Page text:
In an August speech, Medvedev lamented that his anti-corruption campaign was producing few results. The Magnitsky case gives ample evidence that ministries like the MVD and others are openly defying the president -- or, equally plausible, that Medvedev's rhetoric is nothing more than that. There are other examples, notably the Yukos case, but the Magnitsky matter on its own is sufficient to expose the Russian government's corroded and corrupt rule of law. Indeed, it shows how Russian authorities literally can get away with murder. The handling of the Magnitsky case is designed to make critics of the Russian government and those looking to expose corruption and misbehavior think twice, but it should also make foreign investors think carefully before doing business in the country.

In light of the glaring lack of any Russian efforts to bring accountability to the matter, U.S. Sen. Ben Cardin (D-Md.), chairman of the Commission on Security and Cooperation in Europe -- also known as the Helsinki Commission -- sent a letter on April 26 to Secretary of State Hillary Clinton requesting the cancellation of U.S. visas held by those Russian officials responsible for the "torture and death in prison" of Magnitsky. "While there are many aspects of this case which are impossible to pursue here in the United States," Cardin wrote, "one step we can take ... is to deny the individuals involved in this crime and their immediate family members the privilege of visiting our country. The United States has a clear policy of denying entry to individuals involved in corruption, and it is imperative that the U.S. Department of State act promptly on this matter."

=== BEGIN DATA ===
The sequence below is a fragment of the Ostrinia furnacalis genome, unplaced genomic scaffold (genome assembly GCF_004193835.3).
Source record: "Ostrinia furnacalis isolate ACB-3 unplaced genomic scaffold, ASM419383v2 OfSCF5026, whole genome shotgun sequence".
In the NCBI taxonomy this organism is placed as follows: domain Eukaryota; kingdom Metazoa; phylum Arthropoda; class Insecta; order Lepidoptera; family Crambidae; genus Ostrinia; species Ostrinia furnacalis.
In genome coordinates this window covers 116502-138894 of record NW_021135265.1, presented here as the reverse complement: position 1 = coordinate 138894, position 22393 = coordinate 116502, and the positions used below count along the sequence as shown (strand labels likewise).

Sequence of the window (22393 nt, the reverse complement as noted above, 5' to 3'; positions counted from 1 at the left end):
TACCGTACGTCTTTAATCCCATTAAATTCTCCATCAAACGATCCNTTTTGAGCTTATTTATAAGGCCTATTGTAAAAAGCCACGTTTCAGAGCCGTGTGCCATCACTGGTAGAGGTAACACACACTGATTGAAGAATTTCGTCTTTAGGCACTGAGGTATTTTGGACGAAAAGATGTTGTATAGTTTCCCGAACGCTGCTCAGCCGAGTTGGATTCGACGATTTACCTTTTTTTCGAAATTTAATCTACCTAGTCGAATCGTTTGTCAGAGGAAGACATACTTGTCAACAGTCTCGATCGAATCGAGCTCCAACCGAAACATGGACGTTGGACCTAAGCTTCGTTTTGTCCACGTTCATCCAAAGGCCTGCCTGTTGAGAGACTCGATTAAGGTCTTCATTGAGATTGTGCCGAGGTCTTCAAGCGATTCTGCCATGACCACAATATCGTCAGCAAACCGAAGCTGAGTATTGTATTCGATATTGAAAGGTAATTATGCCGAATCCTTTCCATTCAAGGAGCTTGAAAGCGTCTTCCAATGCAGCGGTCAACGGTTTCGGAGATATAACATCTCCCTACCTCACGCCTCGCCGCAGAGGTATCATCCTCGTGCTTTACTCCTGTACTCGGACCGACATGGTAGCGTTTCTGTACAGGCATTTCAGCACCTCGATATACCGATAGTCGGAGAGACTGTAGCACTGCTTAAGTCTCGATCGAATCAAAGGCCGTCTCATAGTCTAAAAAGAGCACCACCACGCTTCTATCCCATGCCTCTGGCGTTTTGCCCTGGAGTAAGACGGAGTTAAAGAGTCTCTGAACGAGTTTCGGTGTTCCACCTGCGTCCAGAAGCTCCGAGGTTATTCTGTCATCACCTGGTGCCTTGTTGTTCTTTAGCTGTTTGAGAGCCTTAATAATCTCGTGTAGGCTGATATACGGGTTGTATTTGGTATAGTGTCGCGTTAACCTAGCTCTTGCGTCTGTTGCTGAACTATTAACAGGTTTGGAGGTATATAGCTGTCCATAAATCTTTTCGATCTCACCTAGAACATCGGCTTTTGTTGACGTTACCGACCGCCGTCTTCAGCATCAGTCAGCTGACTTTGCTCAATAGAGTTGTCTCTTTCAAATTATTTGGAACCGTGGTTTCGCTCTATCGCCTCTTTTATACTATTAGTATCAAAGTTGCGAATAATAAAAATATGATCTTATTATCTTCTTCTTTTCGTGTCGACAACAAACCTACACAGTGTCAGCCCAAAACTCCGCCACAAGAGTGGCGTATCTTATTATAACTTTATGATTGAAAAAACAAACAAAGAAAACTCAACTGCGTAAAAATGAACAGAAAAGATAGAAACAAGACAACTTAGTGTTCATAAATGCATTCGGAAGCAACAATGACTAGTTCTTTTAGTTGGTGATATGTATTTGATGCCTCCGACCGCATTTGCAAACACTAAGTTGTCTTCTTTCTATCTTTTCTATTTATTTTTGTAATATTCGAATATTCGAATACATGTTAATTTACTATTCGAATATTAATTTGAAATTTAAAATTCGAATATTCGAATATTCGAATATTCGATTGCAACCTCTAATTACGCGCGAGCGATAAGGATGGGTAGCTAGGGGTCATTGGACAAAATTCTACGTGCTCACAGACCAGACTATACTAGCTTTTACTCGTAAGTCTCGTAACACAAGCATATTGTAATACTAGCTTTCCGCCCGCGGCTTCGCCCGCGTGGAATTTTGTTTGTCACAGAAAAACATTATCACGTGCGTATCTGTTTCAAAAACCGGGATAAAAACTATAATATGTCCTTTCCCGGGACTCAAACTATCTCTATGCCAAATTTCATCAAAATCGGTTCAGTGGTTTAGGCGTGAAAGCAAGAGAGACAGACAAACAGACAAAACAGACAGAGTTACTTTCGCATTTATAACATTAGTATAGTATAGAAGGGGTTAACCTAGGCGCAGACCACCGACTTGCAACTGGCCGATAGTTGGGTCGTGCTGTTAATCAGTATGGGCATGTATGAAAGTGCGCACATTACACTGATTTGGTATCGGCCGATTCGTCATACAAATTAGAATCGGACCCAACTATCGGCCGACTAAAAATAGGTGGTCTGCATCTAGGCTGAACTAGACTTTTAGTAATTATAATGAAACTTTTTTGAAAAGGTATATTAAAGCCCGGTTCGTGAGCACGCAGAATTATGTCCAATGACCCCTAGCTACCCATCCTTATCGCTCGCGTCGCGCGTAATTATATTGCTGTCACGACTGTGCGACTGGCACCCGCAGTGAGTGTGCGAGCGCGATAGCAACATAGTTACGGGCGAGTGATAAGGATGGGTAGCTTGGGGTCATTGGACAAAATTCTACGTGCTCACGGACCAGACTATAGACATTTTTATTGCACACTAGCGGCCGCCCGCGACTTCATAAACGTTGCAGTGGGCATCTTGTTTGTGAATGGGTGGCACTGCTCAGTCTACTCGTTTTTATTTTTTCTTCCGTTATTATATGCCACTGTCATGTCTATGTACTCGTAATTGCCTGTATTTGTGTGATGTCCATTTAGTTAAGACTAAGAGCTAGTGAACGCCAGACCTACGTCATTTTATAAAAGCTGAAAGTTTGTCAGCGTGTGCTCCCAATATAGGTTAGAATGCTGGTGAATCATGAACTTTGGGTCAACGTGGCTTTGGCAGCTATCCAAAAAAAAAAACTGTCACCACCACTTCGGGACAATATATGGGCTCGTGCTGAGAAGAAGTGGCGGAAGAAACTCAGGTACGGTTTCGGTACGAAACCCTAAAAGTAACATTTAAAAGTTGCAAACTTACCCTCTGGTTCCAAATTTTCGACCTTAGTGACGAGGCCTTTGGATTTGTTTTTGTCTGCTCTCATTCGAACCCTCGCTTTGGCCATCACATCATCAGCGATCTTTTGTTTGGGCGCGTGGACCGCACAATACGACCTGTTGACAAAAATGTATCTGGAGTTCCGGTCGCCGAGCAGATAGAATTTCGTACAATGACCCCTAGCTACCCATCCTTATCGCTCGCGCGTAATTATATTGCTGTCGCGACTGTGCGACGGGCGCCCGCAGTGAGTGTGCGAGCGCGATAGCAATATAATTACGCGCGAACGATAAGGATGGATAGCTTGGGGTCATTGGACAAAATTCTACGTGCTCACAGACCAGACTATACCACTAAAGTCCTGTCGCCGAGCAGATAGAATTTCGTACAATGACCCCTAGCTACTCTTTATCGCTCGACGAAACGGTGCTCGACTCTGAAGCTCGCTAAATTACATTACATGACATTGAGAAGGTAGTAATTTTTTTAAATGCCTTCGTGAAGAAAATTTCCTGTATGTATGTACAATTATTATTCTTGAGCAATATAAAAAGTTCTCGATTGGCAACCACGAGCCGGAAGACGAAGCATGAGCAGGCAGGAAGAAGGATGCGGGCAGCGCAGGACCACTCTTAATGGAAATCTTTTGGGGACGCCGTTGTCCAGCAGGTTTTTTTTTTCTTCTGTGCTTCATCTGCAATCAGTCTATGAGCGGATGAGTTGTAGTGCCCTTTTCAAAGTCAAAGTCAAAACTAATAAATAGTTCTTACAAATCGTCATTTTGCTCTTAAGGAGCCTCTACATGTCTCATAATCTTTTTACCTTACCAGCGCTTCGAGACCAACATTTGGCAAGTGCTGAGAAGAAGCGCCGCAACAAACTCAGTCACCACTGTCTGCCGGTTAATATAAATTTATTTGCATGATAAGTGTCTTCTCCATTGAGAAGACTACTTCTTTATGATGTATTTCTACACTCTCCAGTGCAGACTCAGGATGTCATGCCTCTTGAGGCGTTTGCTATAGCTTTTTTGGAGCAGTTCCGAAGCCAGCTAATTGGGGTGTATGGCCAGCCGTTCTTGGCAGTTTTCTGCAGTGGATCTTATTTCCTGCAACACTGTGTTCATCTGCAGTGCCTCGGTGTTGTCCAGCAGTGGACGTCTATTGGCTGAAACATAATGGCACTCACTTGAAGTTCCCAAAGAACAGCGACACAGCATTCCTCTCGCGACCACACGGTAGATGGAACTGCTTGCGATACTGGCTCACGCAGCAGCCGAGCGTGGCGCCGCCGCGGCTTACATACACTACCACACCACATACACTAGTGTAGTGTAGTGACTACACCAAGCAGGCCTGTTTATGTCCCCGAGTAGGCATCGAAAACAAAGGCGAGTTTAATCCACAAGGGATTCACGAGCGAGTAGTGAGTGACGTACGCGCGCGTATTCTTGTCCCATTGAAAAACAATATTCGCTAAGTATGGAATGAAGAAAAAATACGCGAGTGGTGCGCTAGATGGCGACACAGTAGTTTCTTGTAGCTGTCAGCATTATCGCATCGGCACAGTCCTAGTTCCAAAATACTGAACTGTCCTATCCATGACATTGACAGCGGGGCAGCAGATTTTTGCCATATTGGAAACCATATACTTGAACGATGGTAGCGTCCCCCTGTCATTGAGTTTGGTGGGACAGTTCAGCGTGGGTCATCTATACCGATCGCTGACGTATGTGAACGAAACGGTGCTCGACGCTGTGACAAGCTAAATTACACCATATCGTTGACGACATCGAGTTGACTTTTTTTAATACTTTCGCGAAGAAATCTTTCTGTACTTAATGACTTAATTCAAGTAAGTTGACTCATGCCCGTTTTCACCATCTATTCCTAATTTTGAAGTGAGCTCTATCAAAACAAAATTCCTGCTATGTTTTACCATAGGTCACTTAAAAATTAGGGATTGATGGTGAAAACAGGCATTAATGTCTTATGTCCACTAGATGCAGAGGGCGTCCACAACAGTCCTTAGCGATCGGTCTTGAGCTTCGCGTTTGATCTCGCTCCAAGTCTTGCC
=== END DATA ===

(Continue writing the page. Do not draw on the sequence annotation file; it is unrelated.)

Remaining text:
Based on information provided by Magnitsky's colleagues and attorneys, Cardin and his staff produced a list of 60 Russian officials from the Russian Interior Ministry, Federal Security Service, Federal Tax Service, arbitration courts, general prosecutor's office, and Federal Prison Service, along with detailed descriptions of their involvement in Magnitsky's death.

In September, Cardin, together with Congressman James McGovern (D-Mass.), co-chairman of the congressional Tom Lantos Human Rights Commission, put forward the Justice for Sergei Magnitsky Act of 2010, which would codify the sanctions against those 60 Russians. Russian human rights activists have supported Cardin and McGovern's efforts. Moscow Helsinki Group head Lyudmila Alexeyeva urged other countries to follow the same approach. "If nothing is being done, the international community should impose sanctions," she said, according to Interfax. Canada, Britain, and Poland are considering similar measures. (Amazingly, Alexeyeva was questioned late last week by investigators in the case because she had complained that the matter was not properly being pursued.)